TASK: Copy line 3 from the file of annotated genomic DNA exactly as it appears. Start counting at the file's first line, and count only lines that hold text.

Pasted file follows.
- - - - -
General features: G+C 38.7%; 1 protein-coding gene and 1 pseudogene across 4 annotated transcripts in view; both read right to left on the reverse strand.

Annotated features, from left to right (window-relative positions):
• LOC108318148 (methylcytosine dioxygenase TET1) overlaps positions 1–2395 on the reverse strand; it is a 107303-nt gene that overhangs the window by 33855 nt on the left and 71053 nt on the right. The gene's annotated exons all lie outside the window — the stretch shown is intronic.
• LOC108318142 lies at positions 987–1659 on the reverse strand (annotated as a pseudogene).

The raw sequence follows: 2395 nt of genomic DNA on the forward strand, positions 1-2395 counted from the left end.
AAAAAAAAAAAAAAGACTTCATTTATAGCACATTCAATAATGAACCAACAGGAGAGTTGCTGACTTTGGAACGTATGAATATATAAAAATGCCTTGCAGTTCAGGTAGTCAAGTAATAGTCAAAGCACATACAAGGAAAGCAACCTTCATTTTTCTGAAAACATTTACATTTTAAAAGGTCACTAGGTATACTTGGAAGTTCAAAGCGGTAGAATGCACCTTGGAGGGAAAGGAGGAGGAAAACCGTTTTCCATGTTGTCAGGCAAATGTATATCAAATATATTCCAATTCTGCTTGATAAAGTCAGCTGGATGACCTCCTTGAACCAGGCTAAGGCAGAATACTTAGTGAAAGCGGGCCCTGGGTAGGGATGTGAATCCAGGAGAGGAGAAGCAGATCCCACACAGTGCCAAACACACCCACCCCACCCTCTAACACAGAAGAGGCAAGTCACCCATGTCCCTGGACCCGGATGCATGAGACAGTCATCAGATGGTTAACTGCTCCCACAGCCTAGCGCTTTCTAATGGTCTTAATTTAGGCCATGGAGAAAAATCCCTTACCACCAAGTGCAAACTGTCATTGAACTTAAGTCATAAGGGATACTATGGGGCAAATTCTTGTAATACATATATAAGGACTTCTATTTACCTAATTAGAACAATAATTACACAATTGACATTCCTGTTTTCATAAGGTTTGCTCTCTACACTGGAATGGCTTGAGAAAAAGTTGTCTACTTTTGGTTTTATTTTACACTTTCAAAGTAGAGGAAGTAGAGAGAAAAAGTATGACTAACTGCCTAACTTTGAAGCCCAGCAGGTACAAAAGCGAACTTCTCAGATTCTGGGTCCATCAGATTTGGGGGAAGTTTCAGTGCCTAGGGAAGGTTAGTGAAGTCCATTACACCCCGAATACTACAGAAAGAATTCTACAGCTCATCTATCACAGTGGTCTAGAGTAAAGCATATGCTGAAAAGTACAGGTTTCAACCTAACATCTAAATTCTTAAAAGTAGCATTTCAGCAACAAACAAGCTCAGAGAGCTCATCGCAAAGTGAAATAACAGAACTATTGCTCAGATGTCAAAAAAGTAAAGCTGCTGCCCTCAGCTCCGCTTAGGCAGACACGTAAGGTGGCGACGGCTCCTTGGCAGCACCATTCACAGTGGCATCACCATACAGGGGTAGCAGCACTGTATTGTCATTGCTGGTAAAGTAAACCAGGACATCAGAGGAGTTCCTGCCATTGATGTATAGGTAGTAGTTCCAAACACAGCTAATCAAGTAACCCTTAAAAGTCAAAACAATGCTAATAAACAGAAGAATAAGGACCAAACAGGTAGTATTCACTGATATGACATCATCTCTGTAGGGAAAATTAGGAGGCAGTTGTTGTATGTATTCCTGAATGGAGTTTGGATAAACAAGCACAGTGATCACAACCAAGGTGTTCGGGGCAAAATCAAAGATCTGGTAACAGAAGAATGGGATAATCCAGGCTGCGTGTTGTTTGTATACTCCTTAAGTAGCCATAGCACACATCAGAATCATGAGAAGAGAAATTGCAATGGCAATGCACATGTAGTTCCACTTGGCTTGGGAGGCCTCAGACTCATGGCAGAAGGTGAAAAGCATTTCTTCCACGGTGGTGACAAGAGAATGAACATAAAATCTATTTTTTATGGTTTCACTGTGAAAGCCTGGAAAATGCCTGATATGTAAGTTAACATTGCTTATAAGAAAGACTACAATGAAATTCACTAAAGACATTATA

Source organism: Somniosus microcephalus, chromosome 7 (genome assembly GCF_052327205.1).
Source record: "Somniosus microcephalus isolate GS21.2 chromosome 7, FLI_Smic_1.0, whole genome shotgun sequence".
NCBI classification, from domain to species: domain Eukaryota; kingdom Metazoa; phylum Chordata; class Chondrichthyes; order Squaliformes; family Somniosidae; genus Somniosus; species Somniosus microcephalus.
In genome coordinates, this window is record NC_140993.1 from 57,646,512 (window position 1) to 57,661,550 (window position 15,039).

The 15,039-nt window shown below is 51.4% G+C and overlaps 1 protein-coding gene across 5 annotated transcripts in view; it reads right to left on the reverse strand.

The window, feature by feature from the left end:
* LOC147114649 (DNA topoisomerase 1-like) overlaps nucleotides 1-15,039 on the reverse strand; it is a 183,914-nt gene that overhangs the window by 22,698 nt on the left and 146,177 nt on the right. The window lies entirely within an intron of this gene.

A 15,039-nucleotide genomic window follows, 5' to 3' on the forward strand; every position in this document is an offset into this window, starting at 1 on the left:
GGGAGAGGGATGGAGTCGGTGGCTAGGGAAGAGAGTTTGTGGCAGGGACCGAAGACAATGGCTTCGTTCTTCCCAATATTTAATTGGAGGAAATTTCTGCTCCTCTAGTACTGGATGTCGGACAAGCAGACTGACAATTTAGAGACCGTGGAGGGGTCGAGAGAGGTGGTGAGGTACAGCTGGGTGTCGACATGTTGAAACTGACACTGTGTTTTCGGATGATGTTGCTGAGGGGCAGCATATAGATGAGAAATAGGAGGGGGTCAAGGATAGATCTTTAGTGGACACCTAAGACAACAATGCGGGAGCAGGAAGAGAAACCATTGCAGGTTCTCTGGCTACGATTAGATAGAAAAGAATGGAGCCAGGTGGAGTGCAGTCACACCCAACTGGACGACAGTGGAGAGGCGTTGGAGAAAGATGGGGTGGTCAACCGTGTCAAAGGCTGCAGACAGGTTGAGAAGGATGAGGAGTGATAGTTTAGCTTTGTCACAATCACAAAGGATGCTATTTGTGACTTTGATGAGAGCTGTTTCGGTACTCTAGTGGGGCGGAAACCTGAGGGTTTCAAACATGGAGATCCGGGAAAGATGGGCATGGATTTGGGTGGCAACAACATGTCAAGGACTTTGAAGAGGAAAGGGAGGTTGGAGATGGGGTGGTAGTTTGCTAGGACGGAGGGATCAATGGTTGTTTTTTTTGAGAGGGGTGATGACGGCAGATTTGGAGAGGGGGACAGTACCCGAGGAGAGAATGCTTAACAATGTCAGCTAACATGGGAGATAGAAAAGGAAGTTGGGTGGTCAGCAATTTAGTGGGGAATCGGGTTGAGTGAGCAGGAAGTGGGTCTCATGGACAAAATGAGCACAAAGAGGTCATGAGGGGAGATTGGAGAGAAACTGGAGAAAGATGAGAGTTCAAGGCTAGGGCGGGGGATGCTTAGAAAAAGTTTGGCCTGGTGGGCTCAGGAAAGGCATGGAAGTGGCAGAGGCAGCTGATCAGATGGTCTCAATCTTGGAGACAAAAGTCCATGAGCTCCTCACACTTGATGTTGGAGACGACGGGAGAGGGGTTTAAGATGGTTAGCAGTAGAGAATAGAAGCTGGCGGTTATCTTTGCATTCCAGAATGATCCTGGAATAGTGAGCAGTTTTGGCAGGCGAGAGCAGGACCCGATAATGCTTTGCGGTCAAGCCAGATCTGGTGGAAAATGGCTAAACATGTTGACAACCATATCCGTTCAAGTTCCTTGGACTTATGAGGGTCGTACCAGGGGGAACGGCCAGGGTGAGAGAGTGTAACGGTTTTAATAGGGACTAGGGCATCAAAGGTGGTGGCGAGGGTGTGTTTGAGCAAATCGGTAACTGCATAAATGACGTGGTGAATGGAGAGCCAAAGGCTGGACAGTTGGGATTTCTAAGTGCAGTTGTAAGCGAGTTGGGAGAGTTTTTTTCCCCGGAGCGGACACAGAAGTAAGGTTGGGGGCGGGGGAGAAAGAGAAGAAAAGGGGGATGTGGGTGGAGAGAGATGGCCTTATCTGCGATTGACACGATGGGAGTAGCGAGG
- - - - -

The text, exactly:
• LOC108318148 (methylcytosine dioxygenase TET1) overlaps positions 1–2395 on the reverse strand; it is a 107303-nt gene that overhangs the window by 33855 nt on the left and 71053 nt on the right. The gene's annotated exons all lie outside the window — the stretch shown is intronic.